Archive for the ‘Reporting’ Category

Links are essential for online postings

November 5, 2007

I really liked Chris Walden’s story “Legacy of Action” that focuses on suicide on campus, showing how a student government member has used his influence to create a Suicide Awareness initiative. This story has some good sources, offering perspectives on a sensitive subject and extending coverage of a story (mental health) worth following up.

I am also very pleased this story includes many links online, something the online staff has been working on. Our readers can gain more perspective, for example, on Eastern’s Counseling Center and the Center for Disease Control. We also link to a site created for a young woman who committed suicide, plus we link to stories on two people who, unfortunately, have struggled with mental health issues. Readers can learn more about this topic by clicking through. Links add layers to our stories. In reality, a 600-word print story has the same impact of one twice that size online thanks to the links.

We cannot ask our online editors to add all of these links, however. Each reporter needs to add a few to the end of stories as well. Let editors know where you found essential information or where one can learn more about your topic. That’s a big help for editors and readers. Keep up the good work.

Emily tells interesting stories

October 30, 2007

Emily Zulz continues to write top-notch stories. She does a terrific job finding an angle, or person, that characterizes her assignment. Today’s precede on the EIU Pride event easily could been flat, resulting in a dull story that mostly cites facts and meeting times. Instead, she sought to find a story that helps characterize this event (bless you!) I LOVE stories, just love’em. And I’m not alone. Let’s continue to find and tell them to our readers. That’s how we learn about the world, through stories. Or is it really through Facebook? Hmmm. Anyway, make sure you read Emily’s terrific precede, as well as some of her other work. They are worth emulating.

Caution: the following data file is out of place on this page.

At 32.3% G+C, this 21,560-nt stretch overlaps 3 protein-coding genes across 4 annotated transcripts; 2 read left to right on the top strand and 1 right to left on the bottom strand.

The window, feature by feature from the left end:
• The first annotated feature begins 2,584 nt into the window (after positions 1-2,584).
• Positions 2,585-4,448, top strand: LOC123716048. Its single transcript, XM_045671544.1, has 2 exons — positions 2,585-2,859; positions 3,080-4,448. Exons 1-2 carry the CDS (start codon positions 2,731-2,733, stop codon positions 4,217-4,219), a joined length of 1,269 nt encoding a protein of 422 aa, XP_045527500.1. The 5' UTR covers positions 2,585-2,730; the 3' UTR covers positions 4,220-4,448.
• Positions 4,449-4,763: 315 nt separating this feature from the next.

Here is the beginning of her story.

Mason Abernathy cannot find high heels in a women’s size 16, extra wide.

He also is not sure yet if he will wear long gloves or get his nails done.

However, he said he does have a “wonderful” black and white dress.

Abernathy, freshman undecided major, is participating in “Hug a Queen or King.”

EIU Pride will host the event today in the Martin Luther King Jr. University Union walkway outside the University Food Court.

Queens and kings will be available for hugs from 10 a.m. to 3 p.m. and from 5 to 7 p.m.

“I’ll be Miss Beautiful there,” Abernathy said. “That’s what you can call me.”

The event is part of Pride’s celebration of Lesbian Gay Bisexual Transgender History Month, which ends Oct. 31. LGBT History Month started on Oct. 11, National Coming Out Day.

Here’s a great database

October 2, 2007

The Des Moines Register offers its readers some great resources on its interactive page. You can find the salary for more than 75,000 state employees, calculate property taxes, check on graduation rates for Iowa’s counties — or even find the most popular names for pets. Check it out by clicking here.

Let’s start assembling some databases ourselves. Add links to sites that work best for you in the comments section below.

Tips on how to be a better journalist

September 30, 2007